Somebody’s watching me: One heart that can’t let go
By the standards of the traditional ghost story, “A Ghost Story” isn’t much of one. By the standards of the moody arthouse meditation on love, loss, memory, forgetting, attachment, letting go and the nature of eternity, it’s pretty darn great.
Okay, perhaps not great. But bold and strange, in that indie way. Poetic without being pretentious, and at times deadpan funny, this ballad of a lonely poltergeist is certainly not for everyone, but it is for some. Have I mentioned that it’s shot in a squarish aspect ratio, with rounded corners, and bathed in the soft glow of nostalgia, like a Hipstamatic photo? Don’t let that put you off.
Casey Affleck, playing a music composer identified only as C in press materials, is supposed to be dead for much of the film, hiding under what amounts to a white sheet — or something closer to a banquet tablecloth in size, given the way it trails him like a wedding gown — with two eye holes. After a bit of Terrence Malickian prologue, in which we’re shown a collage of seemingly random, fragmentary snippets from C’s life with his significant other, M (Rooney Mara), he dies, rather suddenly, in a car accident that — although it occurs entirely off camera — manages to be mildly shocking and entirely expected.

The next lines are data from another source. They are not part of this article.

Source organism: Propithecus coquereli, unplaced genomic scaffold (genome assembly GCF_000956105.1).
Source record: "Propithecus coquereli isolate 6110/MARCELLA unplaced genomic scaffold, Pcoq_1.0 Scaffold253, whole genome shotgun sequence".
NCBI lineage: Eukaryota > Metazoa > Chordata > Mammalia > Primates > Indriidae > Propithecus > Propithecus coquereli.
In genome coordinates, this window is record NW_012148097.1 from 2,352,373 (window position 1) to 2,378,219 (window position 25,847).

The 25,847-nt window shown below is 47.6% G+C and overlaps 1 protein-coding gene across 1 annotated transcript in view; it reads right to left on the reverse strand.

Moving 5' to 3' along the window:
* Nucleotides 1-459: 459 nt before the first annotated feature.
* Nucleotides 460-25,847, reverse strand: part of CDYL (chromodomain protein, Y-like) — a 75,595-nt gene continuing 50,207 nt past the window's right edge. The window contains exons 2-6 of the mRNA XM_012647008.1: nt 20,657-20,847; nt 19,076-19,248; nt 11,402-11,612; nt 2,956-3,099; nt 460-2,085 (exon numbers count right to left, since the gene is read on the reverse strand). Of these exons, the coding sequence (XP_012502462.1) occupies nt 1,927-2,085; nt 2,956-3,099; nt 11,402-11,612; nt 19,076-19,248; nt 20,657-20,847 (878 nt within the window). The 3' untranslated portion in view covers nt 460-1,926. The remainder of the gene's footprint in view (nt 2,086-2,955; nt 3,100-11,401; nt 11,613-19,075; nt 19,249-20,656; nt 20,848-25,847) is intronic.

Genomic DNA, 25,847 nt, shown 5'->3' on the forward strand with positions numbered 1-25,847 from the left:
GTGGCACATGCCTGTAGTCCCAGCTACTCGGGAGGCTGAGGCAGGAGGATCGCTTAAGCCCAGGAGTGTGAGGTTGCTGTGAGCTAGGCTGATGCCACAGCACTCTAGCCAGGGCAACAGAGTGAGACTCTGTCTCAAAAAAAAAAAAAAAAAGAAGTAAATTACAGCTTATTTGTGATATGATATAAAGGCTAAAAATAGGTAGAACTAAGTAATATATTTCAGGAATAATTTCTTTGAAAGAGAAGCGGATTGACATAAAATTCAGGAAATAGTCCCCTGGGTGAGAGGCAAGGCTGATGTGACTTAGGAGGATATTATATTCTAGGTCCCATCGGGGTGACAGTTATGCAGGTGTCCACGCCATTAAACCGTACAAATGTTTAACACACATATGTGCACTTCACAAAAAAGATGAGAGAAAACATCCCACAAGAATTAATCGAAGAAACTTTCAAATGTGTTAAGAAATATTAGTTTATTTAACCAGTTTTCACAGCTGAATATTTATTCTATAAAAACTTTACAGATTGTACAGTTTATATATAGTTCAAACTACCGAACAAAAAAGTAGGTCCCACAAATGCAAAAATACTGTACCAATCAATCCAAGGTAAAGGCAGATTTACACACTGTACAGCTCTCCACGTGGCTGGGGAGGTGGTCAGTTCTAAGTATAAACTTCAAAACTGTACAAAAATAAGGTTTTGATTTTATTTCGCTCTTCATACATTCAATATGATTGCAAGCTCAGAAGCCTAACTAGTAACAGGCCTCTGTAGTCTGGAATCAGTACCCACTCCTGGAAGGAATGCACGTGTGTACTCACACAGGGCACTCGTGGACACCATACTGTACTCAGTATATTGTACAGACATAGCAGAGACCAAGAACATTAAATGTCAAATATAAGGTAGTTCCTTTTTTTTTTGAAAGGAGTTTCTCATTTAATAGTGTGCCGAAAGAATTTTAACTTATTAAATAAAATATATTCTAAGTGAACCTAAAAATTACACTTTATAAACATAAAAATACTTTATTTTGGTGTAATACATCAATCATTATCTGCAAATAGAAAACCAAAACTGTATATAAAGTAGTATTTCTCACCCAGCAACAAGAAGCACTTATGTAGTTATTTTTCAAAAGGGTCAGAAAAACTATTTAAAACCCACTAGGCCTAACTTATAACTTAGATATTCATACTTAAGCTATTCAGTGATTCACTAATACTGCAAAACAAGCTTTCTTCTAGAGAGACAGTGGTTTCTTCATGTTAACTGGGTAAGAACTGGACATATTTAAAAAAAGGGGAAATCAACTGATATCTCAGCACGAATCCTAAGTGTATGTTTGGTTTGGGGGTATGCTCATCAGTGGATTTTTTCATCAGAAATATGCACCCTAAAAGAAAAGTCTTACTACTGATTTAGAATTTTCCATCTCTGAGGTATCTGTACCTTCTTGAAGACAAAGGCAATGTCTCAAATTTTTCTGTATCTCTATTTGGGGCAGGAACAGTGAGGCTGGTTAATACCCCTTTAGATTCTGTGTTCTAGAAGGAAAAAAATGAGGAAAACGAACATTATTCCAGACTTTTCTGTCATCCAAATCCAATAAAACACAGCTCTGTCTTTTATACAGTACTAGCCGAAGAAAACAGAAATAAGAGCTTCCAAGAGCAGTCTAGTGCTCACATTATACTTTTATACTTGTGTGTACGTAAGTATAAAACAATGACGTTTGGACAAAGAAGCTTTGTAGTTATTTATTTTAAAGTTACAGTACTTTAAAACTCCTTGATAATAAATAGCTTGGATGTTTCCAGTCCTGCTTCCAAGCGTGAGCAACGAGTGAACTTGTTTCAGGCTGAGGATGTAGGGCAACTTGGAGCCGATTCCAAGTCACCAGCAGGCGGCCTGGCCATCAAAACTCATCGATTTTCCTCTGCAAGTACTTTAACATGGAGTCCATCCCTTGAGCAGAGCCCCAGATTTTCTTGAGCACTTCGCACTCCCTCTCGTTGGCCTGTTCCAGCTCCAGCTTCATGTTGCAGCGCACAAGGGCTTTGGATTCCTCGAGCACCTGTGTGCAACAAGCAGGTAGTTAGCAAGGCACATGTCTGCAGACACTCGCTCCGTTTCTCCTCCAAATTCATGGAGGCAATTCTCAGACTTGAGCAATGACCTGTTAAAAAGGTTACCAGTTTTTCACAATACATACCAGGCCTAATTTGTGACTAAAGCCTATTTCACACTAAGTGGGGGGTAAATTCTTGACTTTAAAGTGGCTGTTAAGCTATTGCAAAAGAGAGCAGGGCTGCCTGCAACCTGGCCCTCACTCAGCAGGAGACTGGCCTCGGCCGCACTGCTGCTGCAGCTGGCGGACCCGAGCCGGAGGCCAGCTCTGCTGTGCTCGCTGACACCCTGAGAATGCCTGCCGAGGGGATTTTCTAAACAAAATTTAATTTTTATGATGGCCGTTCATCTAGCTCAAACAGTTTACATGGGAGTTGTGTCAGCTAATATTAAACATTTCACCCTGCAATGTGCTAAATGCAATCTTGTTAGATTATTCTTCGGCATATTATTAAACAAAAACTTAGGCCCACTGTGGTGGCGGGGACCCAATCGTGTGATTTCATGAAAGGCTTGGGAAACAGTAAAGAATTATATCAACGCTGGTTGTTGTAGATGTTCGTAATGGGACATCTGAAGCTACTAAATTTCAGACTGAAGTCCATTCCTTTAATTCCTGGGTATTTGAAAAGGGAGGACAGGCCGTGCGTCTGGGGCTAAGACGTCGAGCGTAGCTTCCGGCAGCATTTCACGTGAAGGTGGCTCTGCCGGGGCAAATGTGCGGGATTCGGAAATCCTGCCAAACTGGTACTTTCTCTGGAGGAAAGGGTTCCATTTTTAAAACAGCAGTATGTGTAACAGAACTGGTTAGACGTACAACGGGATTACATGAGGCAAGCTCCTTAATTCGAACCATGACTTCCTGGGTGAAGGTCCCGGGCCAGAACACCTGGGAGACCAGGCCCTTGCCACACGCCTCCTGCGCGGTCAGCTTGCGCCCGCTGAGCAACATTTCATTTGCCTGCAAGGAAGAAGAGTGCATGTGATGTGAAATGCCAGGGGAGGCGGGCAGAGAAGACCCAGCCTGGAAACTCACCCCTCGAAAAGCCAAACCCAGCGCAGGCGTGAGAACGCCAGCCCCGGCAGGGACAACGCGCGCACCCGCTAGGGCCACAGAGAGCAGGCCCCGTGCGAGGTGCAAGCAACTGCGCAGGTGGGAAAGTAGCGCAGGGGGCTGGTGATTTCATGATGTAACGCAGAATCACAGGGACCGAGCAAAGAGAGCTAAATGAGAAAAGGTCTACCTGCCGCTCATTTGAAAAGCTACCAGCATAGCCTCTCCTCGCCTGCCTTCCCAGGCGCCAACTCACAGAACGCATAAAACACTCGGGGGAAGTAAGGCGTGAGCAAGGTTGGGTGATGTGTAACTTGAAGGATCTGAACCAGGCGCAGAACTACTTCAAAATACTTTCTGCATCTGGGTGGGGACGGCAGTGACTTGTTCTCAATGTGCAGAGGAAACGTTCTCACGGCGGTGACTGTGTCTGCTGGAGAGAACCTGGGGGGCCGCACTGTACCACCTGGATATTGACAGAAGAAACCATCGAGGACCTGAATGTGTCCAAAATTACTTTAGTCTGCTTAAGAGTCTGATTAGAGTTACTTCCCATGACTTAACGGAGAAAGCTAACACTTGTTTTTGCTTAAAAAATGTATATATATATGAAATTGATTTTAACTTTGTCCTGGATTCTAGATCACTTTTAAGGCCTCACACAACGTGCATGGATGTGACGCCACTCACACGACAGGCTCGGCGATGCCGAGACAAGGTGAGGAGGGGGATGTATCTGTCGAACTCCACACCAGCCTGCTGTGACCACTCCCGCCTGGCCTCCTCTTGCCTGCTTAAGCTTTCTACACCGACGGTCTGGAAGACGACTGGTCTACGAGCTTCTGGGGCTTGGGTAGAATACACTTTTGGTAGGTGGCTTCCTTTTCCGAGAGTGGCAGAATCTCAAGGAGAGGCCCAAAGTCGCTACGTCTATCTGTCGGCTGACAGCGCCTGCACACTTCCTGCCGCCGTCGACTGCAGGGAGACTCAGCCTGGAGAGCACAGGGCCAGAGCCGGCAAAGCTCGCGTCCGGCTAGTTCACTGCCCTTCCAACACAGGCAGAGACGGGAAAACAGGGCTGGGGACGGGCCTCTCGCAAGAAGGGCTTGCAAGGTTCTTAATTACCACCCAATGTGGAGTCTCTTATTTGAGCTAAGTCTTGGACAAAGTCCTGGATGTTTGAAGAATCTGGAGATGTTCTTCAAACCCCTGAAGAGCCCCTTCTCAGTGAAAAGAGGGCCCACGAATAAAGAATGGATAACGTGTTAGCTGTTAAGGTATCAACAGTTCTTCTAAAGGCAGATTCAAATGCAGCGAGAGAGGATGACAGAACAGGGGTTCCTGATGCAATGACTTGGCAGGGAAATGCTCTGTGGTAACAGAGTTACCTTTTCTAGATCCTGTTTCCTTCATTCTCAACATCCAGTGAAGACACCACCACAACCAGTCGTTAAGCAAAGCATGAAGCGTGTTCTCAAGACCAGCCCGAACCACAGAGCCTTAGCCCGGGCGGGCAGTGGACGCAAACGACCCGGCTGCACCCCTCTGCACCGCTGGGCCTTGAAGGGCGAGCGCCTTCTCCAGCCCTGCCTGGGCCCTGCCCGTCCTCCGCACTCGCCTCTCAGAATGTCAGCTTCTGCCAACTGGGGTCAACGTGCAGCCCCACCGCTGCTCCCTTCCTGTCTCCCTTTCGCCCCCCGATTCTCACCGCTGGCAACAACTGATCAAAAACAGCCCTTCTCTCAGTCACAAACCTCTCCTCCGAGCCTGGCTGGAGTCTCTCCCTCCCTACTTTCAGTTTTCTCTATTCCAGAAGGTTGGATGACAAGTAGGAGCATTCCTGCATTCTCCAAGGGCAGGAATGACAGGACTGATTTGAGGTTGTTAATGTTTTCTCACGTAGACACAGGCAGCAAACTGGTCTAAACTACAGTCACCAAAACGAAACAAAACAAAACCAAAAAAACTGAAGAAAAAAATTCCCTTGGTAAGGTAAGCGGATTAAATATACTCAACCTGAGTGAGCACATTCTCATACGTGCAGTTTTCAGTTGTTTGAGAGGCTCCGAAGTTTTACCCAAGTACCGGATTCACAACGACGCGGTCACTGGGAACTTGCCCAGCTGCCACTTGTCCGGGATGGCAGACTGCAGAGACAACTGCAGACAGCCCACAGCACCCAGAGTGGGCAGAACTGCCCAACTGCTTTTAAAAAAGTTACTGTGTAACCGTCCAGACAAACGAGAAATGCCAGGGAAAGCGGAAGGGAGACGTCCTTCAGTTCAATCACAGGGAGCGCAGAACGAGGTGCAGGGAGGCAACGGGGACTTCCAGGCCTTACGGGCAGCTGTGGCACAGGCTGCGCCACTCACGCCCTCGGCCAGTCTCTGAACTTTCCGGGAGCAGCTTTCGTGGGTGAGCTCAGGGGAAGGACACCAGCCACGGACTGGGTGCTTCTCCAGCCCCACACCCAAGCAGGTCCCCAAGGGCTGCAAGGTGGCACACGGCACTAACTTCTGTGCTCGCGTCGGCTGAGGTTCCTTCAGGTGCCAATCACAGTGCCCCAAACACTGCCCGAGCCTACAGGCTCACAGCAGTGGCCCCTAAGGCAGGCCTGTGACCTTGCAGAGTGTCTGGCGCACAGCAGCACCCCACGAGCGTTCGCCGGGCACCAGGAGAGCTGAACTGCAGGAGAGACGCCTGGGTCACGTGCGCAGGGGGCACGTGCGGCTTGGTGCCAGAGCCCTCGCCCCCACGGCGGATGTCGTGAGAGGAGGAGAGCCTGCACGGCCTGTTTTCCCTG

From that moment on, in this fable written and directed by David Lowery of “Pete’s Dragon” and “Ain’t Them Bodies Saints,” C haunts M with the persistence of a dog who is waiting for his absent mistress. Or, rather, he haunts the old house that they lived in together. Standing around rather morosely — if a guy in a sheet can be said to be morose, and not, more accurately, motionless — C’s ghost watches M devour an entire pie that has been left for her, as condolence food, by their real estate agent (Liz Cardenas Franke), and then he watches her vomit it all up. He watches her move on, bringing another man (Barlow Jacobs) home, and then he watches her move out.
He watches and watches and watches, as other, newer residents of the house come and go, even engaging in a little harmless poltergeist activity to spice things up. Part of the time is spent silently communing with the female ghost next door, whom C spots through the window. They stare at each other — soul to soul — speaking, in a way, through wry subtitles. (According to the credits, she’s played by the pop singer Kesha Sebert. Because she is always under a sheet, you must take that on faith.)
There is very little spoken dialogue. Most of the words in the film occur during a house party, mutely witnessed by C’s spirit, as a guest expounds, with the philosophical certitude of the man who is about to have one beer too many, on the impermanence of art.
Is that the point of the film? It’s never quite clear. More important: Can a ghost “die” and come back to haunt itself ? Lowery pushes the tropes of the haunted house film past the breaking point, creating something that is entirely original — and oddly, if not profoundly unsettling. Maybe that guy at the party is right. Maybe art doesn’t last forever. But for a little while — long after the closing credits anyway — “A Ghost Story” manages to be stick with you.
A scene from “Ghost Story,” starring Rooney Mara.